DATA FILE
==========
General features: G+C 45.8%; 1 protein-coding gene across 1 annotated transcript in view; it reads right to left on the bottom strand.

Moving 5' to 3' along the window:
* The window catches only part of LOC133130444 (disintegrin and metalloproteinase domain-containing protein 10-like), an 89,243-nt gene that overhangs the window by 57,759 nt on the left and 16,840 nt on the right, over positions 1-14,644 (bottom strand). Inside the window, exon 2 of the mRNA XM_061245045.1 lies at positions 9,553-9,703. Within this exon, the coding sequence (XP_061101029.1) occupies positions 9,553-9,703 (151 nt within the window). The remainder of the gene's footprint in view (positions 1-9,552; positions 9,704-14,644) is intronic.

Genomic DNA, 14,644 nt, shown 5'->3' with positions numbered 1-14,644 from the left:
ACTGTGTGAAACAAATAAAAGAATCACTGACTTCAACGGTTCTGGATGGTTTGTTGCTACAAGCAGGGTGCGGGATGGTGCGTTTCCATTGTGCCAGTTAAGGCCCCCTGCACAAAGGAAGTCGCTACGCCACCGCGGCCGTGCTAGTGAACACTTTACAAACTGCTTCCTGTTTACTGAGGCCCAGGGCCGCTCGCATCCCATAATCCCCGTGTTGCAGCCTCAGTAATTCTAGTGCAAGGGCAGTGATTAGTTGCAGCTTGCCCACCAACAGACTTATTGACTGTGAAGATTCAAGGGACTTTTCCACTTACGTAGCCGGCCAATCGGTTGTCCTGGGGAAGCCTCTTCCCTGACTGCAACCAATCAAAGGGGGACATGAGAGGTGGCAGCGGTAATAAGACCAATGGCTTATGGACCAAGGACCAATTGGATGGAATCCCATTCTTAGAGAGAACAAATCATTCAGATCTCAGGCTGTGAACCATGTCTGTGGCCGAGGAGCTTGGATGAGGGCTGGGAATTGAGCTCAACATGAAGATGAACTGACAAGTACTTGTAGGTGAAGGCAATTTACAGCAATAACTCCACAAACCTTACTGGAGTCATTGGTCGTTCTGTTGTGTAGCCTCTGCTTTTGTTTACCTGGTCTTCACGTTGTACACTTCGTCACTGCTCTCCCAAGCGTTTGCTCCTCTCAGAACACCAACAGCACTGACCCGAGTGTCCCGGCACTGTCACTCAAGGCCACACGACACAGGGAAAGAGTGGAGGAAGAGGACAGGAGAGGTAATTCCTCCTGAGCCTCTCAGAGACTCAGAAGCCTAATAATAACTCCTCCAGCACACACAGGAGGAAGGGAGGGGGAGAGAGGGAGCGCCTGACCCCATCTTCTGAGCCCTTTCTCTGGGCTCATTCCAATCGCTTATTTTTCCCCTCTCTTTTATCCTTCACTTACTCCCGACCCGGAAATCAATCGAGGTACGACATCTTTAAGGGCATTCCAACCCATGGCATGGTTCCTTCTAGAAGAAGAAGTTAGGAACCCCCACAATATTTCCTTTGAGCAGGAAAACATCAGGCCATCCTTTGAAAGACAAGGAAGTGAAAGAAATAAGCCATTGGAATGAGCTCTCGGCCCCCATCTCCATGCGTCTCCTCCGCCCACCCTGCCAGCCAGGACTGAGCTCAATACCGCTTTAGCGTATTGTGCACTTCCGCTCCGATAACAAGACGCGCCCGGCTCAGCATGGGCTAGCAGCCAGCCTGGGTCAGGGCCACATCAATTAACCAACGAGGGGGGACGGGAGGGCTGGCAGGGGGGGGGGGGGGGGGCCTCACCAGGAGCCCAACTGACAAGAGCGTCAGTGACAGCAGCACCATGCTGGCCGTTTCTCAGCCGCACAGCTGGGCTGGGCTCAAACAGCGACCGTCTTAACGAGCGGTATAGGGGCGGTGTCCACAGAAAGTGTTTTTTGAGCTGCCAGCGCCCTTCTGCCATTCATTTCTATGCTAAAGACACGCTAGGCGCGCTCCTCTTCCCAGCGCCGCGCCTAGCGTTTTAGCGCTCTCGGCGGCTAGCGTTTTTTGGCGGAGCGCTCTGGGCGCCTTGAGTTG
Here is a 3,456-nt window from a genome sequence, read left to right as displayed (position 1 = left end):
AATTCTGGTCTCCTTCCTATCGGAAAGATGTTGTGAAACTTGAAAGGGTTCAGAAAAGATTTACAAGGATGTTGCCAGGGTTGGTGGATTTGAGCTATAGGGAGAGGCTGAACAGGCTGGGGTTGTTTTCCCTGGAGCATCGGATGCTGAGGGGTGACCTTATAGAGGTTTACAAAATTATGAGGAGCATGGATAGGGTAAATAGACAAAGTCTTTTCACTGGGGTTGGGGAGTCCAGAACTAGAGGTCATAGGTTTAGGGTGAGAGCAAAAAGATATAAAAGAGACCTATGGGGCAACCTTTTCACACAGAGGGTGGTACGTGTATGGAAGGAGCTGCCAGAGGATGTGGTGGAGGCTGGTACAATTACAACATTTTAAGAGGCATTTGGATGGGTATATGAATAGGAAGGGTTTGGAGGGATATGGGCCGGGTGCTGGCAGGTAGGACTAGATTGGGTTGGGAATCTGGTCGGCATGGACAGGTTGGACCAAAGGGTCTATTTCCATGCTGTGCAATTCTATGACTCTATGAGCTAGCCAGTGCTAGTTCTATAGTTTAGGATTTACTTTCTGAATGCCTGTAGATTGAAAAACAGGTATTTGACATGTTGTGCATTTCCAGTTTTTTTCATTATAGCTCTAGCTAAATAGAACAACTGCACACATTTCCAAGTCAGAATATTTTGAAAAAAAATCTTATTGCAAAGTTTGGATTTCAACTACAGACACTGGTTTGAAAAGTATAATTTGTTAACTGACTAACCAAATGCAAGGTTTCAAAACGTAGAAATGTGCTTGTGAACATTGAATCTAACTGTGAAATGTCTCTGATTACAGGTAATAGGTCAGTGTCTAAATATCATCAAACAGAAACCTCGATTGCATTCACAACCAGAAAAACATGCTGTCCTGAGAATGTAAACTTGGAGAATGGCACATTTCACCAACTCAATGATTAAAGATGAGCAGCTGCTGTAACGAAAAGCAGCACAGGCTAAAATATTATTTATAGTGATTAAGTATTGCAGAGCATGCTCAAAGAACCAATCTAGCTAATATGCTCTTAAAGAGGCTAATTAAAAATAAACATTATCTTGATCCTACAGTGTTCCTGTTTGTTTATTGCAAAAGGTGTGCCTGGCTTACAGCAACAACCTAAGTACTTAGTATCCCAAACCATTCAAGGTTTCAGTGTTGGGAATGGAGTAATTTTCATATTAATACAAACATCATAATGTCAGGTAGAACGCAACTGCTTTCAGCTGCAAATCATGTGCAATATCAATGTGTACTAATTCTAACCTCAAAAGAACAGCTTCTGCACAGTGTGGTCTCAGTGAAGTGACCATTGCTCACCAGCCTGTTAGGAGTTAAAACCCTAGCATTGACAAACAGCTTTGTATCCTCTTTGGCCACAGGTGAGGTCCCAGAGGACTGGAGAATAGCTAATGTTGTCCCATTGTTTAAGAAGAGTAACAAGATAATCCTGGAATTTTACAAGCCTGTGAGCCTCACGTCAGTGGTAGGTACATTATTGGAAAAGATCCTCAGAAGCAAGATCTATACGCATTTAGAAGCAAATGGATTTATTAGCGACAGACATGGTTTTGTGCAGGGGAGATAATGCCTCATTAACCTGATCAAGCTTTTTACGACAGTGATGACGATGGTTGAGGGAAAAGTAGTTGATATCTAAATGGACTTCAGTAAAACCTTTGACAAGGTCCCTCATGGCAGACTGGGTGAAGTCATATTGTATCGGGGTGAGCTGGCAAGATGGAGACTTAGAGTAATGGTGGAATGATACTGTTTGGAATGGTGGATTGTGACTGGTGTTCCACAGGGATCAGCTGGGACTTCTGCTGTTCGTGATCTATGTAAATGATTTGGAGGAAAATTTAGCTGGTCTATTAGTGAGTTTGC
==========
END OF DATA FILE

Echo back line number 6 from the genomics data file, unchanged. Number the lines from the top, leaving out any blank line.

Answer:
Here is a 3,456-nt window from a genome sequence, read left to right as displayed (position 1 = left end):